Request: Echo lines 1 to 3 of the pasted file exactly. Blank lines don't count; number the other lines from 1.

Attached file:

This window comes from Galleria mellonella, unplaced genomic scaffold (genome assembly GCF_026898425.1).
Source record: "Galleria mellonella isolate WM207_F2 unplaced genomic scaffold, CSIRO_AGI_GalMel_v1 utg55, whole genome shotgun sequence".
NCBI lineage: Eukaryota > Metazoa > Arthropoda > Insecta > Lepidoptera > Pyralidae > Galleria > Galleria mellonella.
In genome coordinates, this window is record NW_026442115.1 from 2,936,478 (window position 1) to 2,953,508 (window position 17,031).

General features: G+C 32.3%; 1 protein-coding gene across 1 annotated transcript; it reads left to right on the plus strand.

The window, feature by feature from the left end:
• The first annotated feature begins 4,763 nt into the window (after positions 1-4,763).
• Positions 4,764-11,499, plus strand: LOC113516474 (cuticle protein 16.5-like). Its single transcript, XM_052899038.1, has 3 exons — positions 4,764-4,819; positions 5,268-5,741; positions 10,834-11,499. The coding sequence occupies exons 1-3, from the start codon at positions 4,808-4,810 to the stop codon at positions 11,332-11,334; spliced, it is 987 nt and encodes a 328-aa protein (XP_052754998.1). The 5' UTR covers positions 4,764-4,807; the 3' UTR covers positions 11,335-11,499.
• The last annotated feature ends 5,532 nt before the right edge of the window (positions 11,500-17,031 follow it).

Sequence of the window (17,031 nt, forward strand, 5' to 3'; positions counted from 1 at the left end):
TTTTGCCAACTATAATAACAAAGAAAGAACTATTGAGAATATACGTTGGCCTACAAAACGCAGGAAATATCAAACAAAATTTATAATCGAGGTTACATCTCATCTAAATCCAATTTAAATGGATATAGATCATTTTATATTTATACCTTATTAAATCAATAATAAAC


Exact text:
This window comes from Galleria mellonella, unplaced genomic scaffold (genome assembly GCF_026898425.1).
Source record: "Galleria mellonella isolate WM207_F2 unplaced genomic scaffold, CSIRO_AGI_GalMel_v1 utg55, whole genome shotgun sequence".
NCBI lineage: Eukaryota > Metazoa > Arthropoda > Insecta > Lepidoptera > Pyralidae > Galleria > Galleria mellonella.